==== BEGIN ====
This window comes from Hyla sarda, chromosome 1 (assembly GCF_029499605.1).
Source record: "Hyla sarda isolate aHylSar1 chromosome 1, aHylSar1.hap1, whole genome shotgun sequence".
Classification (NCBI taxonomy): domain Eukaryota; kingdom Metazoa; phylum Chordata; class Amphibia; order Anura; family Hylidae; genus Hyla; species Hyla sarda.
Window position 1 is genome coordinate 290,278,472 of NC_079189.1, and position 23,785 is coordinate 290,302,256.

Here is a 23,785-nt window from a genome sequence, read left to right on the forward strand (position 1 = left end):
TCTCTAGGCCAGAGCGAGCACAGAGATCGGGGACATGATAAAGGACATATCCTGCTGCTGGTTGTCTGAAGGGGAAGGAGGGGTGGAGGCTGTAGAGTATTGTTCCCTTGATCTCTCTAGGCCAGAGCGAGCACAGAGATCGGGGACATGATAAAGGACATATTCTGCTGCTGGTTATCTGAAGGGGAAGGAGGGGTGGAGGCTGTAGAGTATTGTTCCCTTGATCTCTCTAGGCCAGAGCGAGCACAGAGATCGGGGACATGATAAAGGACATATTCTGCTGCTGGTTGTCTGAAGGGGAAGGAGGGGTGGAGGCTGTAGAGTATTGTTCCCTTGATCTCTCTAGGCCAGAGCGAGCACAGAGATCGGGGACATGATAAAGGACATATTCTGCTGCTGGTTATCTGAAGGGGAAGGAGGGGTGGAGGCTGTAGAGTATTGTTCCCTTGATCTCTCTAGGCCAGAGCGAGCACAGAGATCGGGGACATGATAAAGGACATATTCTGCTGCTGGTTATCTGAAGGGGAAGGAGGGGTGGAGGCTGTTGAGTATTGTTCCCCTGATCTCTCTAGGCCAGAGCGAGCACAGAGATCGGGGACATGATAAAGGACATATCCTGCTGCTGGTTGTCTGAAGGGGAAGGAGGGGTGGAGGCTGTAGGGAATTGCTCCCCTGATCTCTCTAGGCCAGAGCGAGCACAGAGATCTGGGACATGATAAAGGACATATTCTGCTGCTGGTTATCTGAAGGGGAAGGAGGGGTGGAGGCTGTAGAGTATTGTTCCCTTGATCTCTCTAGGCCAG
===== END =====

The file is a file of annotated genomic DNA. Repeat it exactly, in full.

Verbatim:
This window comes from Hyla sarda, chromosome 1 (assembly GCF_029499605.1).
Source record: "Hyla sarda isolate aHylSar1 chromosome 1, aHylSar1.hap1, whole genome shotgun sequence".
Classification (NCBI taxonomy): domain Eukaryota; kingdom Metazoa; phylum Chordata; class Amphibia; order Anura; family Hylidae; genus Hyla; species Hyla sarda.
Window position 1 is genome coordinate 290,278,472 of NC_079189.1, and position 23,785 is coordinate 290,302,256.

Here is a 23,785-nt window from a genome sequence, read left to right on the forward strand (position 1 = left end):
TCTCTAGGCCAGAGCGAGCACAGAGATCGGGGACATGATAAAGGACATATCCTGCTGCTGGTTGTCTGAAGGGGAAGGAGGGGTGGAGGCTGTAGAGTATTGTTCCCTTGATCTCTCTAGGCCAGAGCGAGCACAGAGATCGGGGACATGATAAAGGACATATTCTGCTGCTGGTTATCTGAAGGGGAAGGAGGGGTGGAGGCTGTAGAGTATTGTTCCCTTGATCTCTCTAGGCCAGAGCGAGCACAGAGATCGGGGACATGATAAAGGACATATTCTGCTGCTGGTTGTCTGAAGGGGAAGGAGGGGTGGAGGCTGTAGAGTATTGTTCCCTTGATCTCTCTAGGCCAGAGCGAGCACAGAGATCGGGGACATGATAAAGGACATATTCTGCTGCTGGTTATCTGAAGGGGAAGGAGGGGTGGAGGCTGTAGAGTATTGTTCCCTTGATCTCTCTAGGCCAGAGCGAGCACAGAGATCGGGGACATGATAAAGGACATATTCTGCTGCTGGTTATCTGAAGGGGAAGGAGGGGTGGAGGCTGTTGAGTATTGTTCCCCTGATCTCTCTAGGCCAGAGCGAGCACAGAGATCGGGGACATGATAAAGGACATATCCTGCTGCTGGTTGTCTGAAGGGGAAGGAGGGGTGGAGGCTGTAGGGAATTGCTCCCCTGATCTCTCTAGGCCAGAGCGAGCACAGAGATCTGGGACATGATAAAGGACATATTCTGCTGCTGGTTATCTGAAGGGGAAGGAGGGGTGGAGGCTGTAGAGTATTGTTCCCTTGATCTCTCTAGGCCAG